AirbnBreach: How Networks At Short-Term Rentals Are Wide Open To AttackNew age of community lodging opens the door for old-school network hacks, putting hosts and guests at risk of cyberattacks and stolen personal information.
Security researcher Jeremy Galloway calls it the APT, or “Average Paperclip Threat,” where a nefarious guest at an Airbnb or other community-driven rental property resets the home router there and gains full control of all of the network traffic by merely inserting a paper clip into the device.
Galloway, who at Black Hat USA next month will demonstrate how these hacks would work at an Airbnb, HomeAway, or other short-term home rental services, says the potential attack surface on these networks is massive given that there are some 36,000 Airbnb listings in New York City alone, for example. Compare that to the total number of Starbucks locations worldwide at 23,000, he says.
Given the push for business travelers to book these community hospitality spaces in lieu of traditional hotel stays, enterprises also are at risk if an employee is hit by a similar local network attack.
“We’ve been doing wireless attacks for over 20 years—what could possibly be left?” he says. The simple yet potentially massive risk of attacks on wireless networks in the “sharing economy” became painfully obvious to Galloway while staying at some of these lodging properties. Like sharing enterprises like Uber and Lyft, the operation relies on trust on both ends of the transaction. “You trust that no one will ruin [your] place,” he says. “But there’s no camera on me … there’s too much trust when it comes to [the] network security.”
It comes down to the simple fact that an attacker could have physical access to the home router, which is a notoriously low-security device, in any case. But even if the device uses default credentials, all an attacker would have to do is hit the reset button with a paper clip and then he or she owns that device (even after checkout time) --and the network--by taking over the administrative interface. No zero-day or hacking required.
“If you can put your hands on the router in a home you are no longer just like another attacker on the network – you control the network and anyone who subsequently connects to it, goes to you first,” Galloway says.
“That single reset button on a router removes all security, and [introduces] a new point of attack: attacks coming from the network versus from another user on the network,” he says.
An attacker could wage man-in-the middle attacks on the network and sniff traffic, or execute DNS hijacking and force a client’s online banking session to the attacker’s own site in order to grab credentials and other personal information.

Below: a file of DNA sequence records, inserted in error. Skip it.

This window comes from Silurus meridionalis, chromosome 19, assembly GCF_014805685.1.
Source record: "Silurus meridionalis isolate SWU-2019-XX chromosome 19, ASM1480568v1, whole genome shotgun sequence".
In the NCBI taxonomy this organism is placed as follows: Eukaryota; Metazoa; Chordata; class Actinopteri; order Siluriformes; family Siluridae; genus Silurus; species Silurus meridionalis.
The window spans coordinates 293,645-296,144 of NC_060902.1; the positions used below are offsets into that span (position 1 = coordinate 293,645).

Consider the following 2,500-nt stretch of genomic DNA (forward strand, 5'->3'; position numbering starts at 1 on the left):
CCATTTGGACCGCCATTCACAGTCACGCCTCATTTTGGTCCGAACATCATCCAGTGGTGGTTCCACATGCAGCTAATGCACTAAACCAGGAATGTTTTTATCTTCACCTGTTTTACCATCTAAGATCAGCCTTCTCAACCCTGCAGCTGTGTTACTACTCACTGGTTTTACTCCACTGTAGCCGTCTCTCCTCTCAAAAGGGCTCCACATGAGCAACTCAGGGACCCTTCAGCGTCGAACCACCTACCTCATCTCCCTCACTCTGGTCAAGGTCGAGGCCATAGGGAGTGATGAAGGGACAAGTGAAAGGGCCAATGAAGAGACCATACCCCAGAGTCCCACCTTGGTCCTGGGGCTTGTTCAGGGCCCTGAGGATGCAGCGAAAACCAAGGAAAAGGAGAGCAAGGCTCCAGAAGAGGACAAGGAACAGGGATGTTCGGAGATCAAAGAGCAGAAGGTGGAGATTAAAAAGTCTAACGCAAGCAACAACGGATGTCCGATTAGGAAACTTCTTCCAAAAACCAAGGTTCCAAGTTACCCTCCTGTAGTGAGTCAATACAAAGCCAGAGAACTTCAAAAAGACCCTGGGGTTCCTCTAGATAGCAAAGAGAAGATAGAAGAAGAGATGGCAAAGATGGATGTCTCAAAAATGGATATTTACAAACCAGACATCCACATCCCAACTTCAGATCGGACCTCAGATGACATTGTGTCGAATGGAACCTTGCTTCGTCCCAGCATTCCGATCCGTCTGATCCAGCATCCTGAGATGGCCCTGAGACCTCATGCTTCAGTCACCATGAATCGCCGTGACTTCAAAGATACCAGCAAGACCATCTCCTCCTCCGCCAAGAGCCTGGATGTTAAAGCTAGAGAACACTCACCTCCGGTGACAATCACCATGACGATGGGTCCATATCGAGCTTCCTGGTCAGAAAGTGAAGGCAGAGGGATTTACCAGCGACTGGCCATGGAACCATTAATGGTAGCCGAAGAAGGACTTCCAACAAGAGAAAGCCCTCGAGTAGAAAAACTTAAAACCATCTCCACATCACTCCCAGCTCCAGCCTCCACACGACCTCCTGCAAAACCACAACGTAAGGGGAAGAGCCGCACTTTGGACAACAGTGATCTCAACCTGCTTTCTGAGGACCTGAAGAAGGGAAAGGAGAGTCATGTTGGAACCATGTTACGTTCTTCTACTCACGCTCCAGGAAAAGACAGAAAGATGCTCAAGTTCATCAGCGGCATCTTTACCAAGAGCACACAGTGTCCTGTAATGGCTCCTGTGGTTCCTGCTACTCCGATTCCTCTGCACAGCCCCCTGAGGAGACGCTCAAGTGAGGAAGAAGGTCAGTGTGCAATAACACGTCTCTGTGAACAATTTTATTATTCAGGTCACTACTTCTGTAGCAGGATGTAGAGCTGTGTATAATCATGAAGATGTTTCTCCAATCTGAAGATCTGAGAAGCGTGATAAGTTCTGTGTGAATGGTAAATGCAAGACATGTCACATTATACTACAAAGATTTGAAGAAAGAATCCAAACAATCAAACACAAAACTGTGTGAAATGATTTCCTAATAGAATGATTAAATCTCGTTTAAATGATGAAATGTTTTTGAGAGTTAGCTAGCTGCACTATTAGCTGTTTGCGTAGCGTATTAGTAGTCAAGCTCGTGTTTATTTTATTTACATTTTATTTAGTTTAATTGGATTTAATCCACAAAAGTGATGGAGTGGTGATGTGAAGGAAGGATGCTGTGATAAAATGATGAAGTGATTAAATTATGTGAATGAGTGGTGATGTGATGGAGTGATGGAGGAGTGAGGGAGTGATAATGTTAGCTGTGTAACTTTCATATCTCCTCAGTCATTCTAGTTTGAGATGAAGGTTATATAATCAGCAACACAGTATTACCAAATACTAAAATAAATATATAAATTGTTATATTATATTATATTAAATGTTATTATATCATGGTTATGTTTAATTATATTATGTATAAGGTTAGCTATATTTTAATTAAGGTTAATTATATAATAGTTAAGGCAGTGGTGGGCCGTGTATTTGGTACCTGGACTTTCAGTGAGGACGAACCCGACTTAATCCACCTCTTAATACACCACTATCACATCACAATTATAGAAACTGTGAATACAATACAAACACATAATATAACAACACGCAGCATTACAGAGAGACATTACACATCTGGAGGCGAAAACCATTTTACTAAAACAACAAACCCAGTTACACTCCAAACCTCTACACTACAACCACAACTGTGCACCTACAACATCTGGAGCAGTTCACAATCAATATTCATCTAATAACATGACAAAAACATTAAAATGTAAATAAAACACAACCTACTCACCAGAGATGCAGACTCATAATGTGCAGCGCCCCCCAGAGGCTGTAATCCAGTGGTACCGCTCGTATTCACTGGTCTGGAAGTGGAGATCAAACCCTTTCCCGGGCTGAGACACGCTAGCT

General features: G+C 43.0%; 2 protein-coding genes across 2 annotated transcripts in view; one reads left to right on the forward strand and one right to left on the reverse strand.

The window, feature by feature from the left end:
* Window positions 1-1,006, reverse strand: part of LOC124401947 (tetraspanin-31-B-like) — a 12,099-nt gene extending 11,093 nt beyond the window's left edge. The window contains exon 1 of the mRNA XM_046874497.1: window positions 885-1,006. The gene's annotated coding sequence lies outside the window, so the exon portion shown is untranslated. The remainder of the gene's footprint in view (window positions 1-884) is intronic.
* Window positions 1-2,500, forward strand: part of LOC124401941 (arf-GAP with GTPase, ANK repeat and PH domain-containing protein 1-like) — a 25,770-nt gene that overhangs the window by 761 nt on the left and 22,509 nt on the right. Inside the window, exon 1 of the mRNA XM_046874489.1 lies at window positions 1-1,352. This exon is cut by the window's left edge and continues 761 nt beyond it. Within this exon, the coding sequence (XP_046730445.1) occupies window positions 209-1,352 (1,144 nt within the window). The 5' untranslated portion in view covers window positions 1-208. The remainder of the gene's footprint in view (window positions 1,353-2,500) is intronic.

“If there’s an update for software, you can hijack their software updates and add your own malicious software in there,” too, he says.
And unlike some attacks, this one is cross-platform: because it’s a network-based attack, Windows and OS X laptops, iPhones, Androids, and other devices all are in the bullseye.
Still, Galloway says such physical hacking at Airbnb and other properties doesn’t currently pose a high risk, but given the volume of properties hosting strangers every day in their homes, it could become a widespread concern. Airbnb, for example, currently has some 2 million property listings: “It’s a numbers game because there are so many” possible targets, he says.
What can an Airbnb or other hosts do to protect their router from sabotage? Don’t leave the router sitting out in the open in a rental unit: either keep it in the main house outside the guest’s reach, or in a locked room or closet. If it has to be in plain sight, secure it with a lockbox, he says.
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“It’s about keeping people honest and stopping the easy attack,” he says.
Galloway says he doesn’t know of any real-world attacks as yet; just his own research. “I would not be surprised in the least” if such attacks had occurred, he says.
A rental host wouldn’t easily be able to detect a reset router since it’s unlikely they review their router logs, for instance, he says.
When it comes to security, Airbnb, HomeAway and other similar services tend to focus more on concerns about physical damage to a host's home, he says. A network hacker isn’t on high their radar screens. “Best case, what they could do is suggest that people [hosts] either lock their router using specific hardware, or put the router in a secure location,” he says.
Galloway's Black Hat talk, "AirBnBeware: Short Term Rentals, Long Term Pwnage," is on August 4.
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Kelly Jackson Higgins is Executive Editor at DarkReading.com. She is an award-winning veteran technology and business journalist with more than two decades of experience in reporting and editing for various publications, including Network Computing, Secure Enterprise ... View Full Bio